The financial plan for 2022/23 was presented with an overall deficit of £20.5m. … 

“The context of the organisation’s plan is that Integrated Care System (ICS) is still planning a significant deficit for 2022/23, which may well impact on the system’s ability to attract both revenue and capital resources.” (p170

Greater Manchester Health and Social Care Partnership: covers 3.1 million people in the ten boroughs of Greater Manchester, and has been devolved as a largely self-governing sector of the NHS since 2015.

However it does not live up to the claim that “as a partnership, we want to make sure we do things properly, and as efficiently and transparently as possible.” It does not publish any board papers and gives no detail at all on the current state of play of services in the area. Most of the website is well out of date.

Nor can any up to date information be found on the website of the largest acute provider the Northern Care Alliance, whose April Board papers – despite over 500 pages of documentation – include no financial projection for 2022/23.

There are some clues that all is not well in March board papers from Bolton Hospital FT which reports a sharp deterioration coming, from break-even in 2021-22 to a £45m in-year deficit for 22/23 in year deficit before any cost improvement (CIP). The trust is expected to deliver 5% savings (£20m) this year, (2% non-recurrent (= £8m) 3% recurrent (= £12m). However: “Even with £20m CIP, 22/23 deficit is £25m” (p153).

Lancashire and South Cumbria: The system covers a region made up of five local areas (Central Lancashire, West Lancashire, Pennine Lancashire, Fylde Coast, and Morecambe Bay) with a population of around 1.8 million.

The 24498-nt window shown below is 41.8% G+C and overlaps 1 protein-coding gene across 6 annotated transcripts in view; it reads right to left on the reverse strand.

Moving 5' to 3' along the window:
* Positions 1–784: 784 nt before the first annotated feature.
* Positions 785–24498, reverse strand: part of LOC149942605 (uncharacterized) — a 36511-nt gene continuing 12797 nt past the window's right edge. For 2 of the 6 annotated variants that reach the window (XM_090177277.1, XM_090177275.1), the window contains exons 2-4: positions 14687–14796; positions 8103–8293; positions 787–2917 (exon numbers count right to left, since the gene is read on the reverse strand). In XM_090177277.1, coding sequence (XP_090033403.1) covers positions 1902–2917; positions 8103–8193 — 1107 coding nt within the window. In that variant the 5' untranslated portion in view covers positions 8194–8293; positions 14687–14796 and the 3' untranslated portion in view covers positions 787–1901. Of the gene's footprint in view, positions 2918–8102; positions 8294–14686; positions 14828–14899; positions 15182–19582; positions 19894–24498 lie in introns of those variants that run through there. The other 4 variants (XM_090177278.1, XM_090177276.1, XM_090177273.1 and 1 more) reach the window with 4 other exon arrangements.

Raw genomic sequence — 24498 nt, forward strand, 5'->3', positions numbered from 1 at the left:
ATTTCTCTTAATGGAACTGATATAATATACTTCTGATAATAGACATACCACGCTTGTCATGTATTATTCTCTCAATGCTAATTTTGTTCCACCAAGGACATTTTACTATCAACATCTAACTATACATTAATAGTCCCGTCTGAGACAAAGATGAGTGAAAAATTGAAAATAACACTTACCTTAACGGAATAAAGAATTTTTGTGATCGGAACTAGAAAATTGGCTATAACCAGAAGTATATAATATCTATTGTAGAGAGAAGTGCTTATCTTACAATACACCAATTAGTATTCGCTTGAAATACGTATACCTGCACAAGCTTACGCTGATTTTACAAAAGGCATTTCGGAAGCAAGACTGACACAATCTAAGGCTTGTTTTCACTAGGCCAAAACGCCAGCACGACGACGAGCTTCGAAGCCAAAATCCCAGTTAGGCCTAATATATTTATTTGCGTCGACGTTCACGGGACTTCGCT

East Lancashire & Blackburn with Darwen CCGs in a joint meeting in March expressed concern at prospect of a £90m deficit budget for the ICS in 2022/23, of which £30m relates to financial inflation, noting “It was nationally recognised that all ICBs will be posting a deficit plan.” (p5)

The shadow ICS Board has been warning since the end of 2020 of the threat of a truly massive deficit, with Feb 2021 forecast concluding : “all in all the implication of the guidance is that L&SC could be in deficit somewhere within a range of £240m to £340m”.

The ICS Board’s January 2022 meeting was more focused on the need for massive levels of investment: “We need in excess of £3bn investment in our infrastructure over the next 10+ years. The cost and availability of national public funding for all of this remains uncertain.” (p32)

University Hospitals Morecambe Bay heard in March that: “… the [ICS] plan leaves a significant CIP requirement … with 5% being asked from each organisation. The system gap was £370m, but adjustments and additions resulted in an improved position of £90m deficit, significantly as a result of not funding cost pressures and deploying growth allocations etc. … After excess costs of inflation of £30m which the system cannot cover there was £123m of efficiency saving apportioned across the organisations.” (p182)

The Trust’s own 2022/23 plan began with a projected £152.6m deficit but has been revised downwards to a £44.3m deficit (p234).